Now the LORD said to Abram, “Go from your country and your kindred and your father’s house to the land that I will show you. And I will make of you a great nation, and I will bless you and make your name great, so that you will be a blessing. I will bless those who bless you, and him who dishonors you I will curse, and in you all the families of the earth shall be blessed.”

-Genesis 12:1-3, ESV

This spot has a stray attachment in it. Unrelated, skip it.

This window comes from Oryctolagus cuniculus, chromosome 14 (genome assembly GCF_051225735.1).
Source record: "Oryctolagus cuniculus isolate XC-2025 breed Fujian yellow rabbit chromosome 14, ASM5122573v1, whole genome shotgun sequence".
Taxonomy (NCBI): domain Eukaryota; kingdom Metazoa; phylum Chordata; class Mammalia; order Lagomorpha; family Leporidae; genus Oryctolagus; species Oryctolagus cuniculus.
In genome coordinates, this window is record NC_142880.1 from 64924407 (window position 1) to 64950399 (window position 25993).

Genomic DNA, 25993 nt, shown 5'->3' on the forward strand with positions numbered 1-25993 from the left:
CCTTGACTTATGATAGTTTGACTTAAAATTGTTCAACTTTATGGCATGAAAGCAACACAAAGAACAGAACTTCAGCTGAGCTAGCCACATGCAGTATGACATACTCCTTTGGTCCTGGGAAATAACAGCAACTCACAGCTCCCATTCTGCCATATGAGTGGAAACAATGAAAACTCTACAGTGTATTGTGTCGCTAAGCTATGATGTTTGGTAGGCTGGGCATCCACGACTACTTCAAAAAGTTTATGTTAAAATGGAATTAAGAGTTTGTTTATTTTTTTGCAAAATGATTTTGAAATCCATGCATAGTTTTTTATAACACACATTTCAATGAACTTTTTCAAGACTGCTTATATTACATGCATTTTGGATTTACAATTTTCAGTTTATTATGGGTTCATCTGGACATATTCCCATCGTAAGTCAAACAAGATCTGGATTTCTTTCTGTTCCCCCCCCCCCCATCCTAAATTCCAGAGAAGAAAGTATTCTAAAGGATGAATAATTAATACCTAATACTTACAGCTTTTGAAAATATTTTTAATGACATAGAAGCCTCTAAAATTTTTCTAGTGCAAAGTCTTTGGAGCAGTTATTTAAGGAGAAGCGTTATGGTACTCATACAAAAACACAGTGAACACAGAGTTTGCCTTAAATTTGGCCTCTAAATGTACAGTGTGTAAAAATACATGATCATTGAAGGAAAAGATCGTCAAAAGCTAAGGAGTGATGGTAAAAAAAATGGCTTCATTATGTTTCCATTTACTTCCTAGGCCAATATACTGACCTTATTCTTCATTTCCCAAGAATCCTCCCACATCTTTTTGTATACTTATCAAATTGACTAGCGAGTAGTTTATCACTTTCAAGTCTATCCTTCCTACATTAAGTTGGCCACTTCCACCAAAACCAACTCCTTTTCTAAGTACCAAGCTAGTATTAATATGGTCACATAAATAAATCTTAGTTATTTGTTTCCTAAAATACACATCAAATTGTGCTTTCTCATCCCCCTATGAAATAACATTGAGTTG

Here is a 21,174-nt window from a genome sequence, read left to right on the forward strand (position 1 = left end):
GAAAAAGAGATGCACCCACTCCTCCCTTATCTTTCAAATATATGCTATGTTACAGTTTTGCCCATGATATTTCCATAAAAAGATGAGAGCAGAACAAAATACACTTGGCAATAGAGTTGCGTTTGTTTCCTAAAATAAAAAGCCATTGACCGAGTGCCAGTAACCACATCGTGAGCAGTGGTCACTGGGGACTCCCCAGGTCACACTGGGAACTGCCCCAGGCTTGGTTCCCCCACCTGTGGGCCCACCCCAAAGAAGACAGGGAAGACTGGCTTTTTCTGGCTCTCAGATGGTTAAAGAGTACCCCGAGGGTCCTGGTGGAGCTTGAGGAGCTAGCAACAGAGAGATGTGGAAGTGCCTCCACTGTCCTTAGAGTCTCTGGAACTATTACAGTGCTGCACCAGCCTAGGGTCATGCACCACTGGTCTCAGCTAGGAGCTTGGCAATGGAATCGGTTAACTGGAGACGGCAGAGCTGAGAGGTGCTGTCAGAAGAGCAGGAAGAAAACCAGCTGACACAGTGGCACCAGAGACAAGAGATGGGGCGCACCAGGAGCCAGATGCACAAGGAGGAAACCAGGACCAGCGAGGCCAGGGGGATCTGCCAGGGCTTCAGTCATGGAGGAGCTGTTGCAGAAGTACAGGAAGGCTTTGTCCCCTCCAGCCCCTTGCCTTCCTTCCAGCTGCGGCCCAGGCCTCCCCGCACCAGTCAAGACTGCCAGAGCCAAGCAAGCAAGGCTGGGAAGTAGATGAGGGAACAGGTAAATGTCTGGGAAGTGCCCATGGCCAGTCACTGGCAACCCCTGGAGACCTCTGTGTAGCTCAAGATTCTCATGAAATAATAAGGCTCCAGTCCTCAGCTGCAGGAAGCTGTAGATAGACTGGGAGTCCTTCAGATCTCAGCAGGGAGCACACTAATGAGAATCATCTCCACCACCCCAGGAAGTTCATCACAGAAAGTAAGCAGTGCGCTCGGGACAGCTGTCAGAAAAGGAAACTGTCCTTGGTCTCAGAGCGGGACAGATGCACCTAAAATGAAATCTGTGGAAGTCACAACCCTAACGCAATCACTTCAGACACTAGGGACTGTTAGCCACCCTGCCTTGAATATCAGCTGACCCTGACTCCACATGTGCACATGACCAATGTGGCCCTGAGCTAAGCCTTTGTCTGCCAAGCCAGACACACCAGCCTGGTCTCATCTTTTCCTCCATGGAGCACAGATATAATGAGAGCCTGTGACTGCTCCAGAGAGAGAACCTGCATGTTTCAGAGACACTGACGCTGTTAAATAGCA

Here, God promises to give Abraham a heritage, land, descendants, and immense blessing.  So Abraham and his nephew Lot journey from Haran to Canaan, but by Genesis 13, this promise seems further away.  The limited land they occupied could not support them both, so they separated.  Lot chose what was appealing by earthly wisdom but detrimental spiritually: the fertile yet evil land of Sodom.  Thus, Abram’s family was getting smaller, not larger.  It was in this context that God essentially repeated His promise.  In Genesis 13:14-17, God tells Abram to look all around him because He would give him all of the land he could see.  As Christendom seems to be failing in the West, it is tempting for us to conclude that the Kingdom of God is in retreat rather than advancing.  But if we lift up our eyes and look past the West, we would see that nothing could be further from the truth.  Far from a retreat, Christianity is not only advancing but exploding in Africa and Asia.  F. Lionel Young III recently observed how the increasingly global and ethnically diverse nature of the Church today is so profound that it is making us rethink our paradigm of the “global north” as the spiritual haves and the “global south” as the spiritual have-nots.  In fact, Dr. Gina A. Zurlo observed that in 2020: “A typical Christian today is a non-white woman living in the global South, with lower-than-average levels of societal safety and proper health care. This represents a vastly different typical Christian than that of 100 years ago, who was likely a white, affluent European”.  Two thousand years ago, Jesus gave His disciples a mission to carry the Gospel to the ends of the earth (Matthew 28:19-20).  In that time, Christianity has expanded from 120 people in Jerusalem to the largest religion in the world.  While there have been ups and downs, the Church has been growing and advancing steadily since then, so we have no reason to believe that trend that has lasted two millennia will reverse now.